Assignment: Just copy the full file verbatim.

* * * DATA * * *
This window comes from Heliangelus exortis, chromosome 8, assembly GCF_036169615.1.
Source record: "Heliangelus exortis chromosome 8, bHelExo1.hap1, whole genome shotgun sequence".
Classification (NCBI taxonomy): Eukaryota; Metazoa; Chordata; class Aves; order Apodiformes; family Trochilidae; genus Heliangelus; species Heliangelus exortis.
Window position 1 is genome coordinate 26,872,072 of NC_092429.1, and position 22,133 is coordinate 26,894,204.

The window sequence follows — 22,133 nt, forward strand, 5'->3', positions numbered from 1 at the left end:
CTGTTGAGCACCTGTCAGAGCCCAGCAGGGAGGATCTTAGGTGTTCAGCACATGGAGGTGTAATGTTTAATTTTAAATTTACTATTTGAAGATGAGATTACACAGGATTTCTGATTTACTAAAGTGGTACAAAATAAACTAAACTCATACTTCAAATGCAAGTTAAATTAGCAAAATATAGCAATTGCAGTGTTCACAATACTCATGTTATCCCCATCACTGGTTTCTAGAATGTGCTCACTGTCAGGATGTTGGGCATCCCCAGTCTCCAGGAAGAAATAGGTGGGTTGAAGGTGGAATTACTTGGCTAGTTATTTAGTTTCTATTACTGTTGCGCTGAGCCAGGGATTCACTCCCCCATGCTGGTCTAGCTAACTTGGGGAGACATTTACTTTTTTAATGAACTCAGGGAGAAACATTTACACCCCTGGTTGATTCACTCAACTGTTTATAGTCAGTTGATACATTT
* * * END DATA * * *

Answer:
This window comes from Heliangelus exortis, chromosome 8, assembly GCF_036169615.1.
Source record: "Heliangelus exortis chromosome 8, bHelExo1.hap1, whole genome shotgun sequence".
Classification (NCBI taxonomy): Eukaryota; Metazoa; Chordata; class Aves; order Apodiformes; family Trochilidae; genus Heliangelus; species Heliangelus exortis.
Window position 1 is genome coordinate 26,872,072 of NC_092429.1, and position 22,133 is coordinate 26,894,204.

The window sequence follows — 22,133 nt, forward strand, 5'->3', positions numbered from 1 at the left end:
CTGTTGAGCACCTGTCAGAGCCCAGCAGGGAGGATCTTAGGTGTTCAGCACATGGAGGTGTAATGTTTAATTTTAAATTTACTATTTGAAGATGAGATTACACAGGATTTCTGATTTACTAAAGTGGTACAAAATAAACTAAACTCATACTTCAAATGCAAGTTAAATTAGCAAAATATAGCAATTGCAGTGTTCACAATACTCATGTTATCCCCATCACTGGTTTCTAGAATGTGCTCACTGTCAGGATGTTGGGCATCCCCAGTCTCCAGGAAGAAATAGGTGGGTTGAAGGTGGAATTACTTGGCTAGTTATTTAGTTTCTATTACTGTTGCGCTGAGCCAGGGATTCACTCCCCCATGCTGGTCTAGCTAACTTGGGGAGACATTTACTTTTTTAATGAACTCAGGGAGAAACATTTACACCCCTGGTTGATTCACTCAACTGTTTATAGTCAGTTGATACATTT